Comparing Two Key Careers: Software Developer vs. Programmer

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Every fall, millions of people come together for a sports tradition: fantasy football. They create leagues on websites such as ESPN and Yahoo, spend hours poring over statistics, and carefully select teams in the hopes of winning money and bragging rights. Behind this billion-dollar industry is a complex series of computer systems and software that ensure that leagues across the country run as planned. Deft computer programming allows for accurate statistics, score tracking, player updates, and trade management. The online fantasy football user experience is seamless, but it takes a lot of work for that to happen. Fantasy football is just one example of where software development and programming intersect with our daily lives.

The computer professionals responsible for designing and creating fantasy sports systems –– as well as every other computer program and system out there –– include software developers and programmers. These computer specialists visualize the final product and set out to assemble the code that makes it all happen. Continue reading to learn more about these two careers, their market outlook, what they have in common, and what sets them apart.

A software developer works on a project.

Software Developer Overview

When companies need new computer programs, applications, or systems, they turn to software developers. Software developers are problem-solvers who create the product their client wants, designing the overall coding framework. In companies with large IT and computer science departments, software developers might work with programmers and coders to execute their designs. In smaller organizations, software developers often both conceptualize the software and execute its coding. They also routinely perform testing, maintenance, and upgrades.

Software Developer Salaries and Job Outlook

There were 1.37 million software developers in the United States as of May 2018, according to the U.S. Bureau of Labor Statistics (BLS). About 944,000 worked in applications, and the other 421,000 worked in systems software.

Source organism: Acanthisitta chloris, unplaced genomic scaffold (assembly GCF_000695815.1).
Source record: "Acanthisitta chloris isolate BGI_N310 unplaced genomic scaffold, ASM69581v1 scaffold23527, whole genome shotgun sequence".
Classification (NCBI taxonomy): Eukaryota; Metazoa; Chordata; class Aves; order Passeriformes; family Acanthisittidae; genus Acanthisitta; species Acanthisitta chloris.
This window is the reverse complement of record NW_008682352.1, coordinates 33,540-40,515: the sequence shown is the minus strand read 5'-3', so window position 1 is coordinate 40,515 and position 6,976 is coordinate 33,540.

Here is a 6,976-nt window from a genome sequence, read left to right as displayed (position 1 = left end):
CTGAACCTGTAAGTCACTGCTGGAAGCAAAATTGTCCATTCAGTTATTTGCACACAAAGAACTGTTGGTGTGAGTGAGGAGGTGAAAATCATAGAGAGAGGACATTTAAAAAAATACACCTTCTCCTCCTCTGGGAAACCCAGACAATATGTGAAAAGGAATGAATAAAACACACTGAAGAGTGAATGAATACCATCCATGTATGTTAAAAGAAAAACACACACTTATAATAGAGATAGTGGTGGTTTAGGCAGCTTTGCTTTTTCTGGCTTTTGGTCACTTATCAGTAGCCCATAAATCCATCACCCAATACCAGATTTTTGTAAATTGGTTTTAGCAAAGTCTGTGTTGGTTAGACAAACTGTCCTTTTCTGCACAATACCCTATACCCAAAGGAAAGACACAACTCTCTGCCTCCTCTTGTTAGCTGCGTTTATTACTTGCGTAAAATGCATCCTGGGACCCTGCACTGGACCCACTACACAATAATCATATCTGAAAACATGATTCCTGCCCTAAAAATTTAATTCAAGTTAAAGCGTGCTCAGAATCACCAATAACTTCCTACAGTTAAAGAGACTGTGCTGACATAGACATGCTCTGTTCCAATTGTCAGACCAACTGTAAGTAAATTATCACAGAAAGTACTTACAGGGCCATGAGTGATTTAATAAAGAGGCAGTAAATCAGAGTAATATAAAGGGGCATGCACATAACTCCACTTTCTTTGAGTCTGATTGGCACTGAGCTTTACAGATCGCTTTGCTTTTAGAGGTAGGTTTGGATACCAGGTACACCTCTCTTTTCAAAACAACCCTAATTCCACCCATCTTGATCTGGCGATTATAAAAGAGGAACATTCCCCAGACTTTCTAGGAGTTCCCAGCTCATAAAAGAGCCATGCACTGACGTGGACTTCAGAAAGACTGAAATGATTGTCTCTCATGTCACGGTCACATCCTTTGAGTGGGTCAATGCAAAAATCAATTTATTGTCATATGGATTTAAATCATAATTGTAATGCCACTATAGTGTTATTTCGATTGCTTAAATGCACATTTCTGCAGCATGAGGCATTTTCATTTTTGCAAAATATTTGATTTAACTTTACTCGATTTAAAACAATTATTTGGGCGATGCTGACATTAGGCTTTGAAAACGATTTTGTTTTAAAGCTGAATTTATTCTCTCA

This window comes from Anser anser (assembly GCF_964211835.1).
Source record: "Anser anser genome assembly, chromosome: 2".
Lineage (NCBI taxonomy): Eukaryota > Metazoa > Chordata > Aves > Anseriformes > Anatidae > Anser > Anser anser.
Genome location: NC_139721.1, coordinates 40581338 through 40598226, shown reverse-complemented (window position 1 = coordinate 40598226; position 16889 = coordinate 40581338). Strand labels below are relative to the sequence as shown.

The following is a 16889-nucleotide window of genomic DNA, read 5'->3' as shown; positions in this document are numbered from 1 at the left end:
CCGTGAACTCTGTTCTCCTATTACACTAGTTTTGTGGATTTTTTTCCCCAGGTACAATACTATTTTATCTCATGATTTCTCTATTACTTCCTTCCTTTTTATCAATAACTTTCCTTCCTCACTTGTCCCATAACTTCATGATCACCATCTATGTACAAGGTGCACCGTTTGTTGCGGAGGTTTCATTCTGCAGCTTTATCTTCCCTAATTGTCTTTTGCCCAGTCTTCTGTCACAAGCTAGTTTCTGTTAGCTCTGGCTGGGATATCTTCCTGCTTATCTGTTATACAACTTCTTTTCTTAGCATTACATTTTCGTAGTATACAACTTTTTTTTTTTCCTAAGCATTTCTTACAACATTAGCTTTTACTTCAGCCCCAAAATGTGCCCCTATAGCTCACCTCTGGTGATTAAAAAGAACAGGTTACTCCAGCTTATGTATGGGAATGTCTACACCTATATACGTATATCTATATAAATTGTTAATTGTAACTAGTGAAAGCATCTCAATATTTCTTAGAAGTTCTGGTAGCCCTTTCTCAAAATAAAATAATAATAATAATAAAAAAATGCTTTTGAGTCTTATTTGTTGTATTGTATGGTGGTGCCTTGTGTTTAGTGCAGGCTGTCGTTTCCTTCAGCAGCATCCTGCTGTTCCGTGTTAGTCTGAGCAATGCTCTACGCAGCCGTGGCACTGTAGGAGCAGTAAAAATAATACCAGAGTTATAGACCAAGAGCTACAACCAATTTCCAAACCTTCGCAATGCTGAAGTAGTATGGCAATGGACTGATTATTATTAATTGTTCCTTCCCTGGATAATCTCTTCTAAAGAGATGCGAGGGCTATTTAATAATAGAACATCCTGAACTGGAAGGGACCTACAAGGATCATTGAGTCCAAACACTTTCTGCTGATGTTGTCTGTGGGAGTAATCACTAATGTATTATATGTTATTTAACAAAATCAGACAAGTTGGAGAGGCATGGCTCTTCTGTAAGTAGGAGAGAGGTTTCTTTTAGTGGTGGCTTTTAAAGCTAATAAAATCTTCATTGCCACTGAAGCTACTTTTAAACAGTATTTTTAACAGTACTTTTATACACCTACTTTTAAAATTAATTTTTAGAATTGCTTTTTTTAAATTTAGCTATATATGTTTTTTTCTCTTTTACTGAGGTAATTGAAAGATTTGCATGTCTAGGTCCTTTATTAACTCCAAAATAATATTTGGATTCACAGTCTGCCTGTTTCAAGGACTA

The BLS reported the median annual salary for software developers was $105,590 in 2018. Those who worked in systems software earned a median annual salary of $110,000, and those in applications earned a median annual salary of $103,620. All industries paid systems software and applications software developers similar amounts, but software publishers paid the most for applications ($114,320), and manufacturing paid the most for systems software ($118,900).

The BLS projects the employment of software developers will increase by 21% between 2018 and 2028, which is more than four times the projected national average growth for all jobs (5%).

Programmer Overview

Computer programmers are coding experts who put together the nuts and bolts of computer software and systems. They write and test code, which is the foundation of computer applications and software, from video games to financial data software. They must have an in-depth knowledge of one or more programming languages, such as C, C#, C++, Python, or Java. Programmers spend most of their day in office settings working with computers. They continually write and test code until it achieves the desired function and aesthetics.

Programmer Salaries and Job Outlook

There were 250,300 computer programmers working in the United States as of May 2018, according to the BLS. Those programmers earned a median annual salary of $84,280. The top 10% earned $134,630 each year. Computer programmers in software publishing made the most ($103,530), followed by those in finance and insurance ($88,260), computer systems design ($83,230), and manufacturing ($82,710).

While the BLS expects the job market for computer programmers to drop 7% between 2018 and 2028, largely due to the outsourcing of programming jobs overseas, industries such as electronic shopping, home healthcare services, and outpatient care centers, could see growth in their programming needs.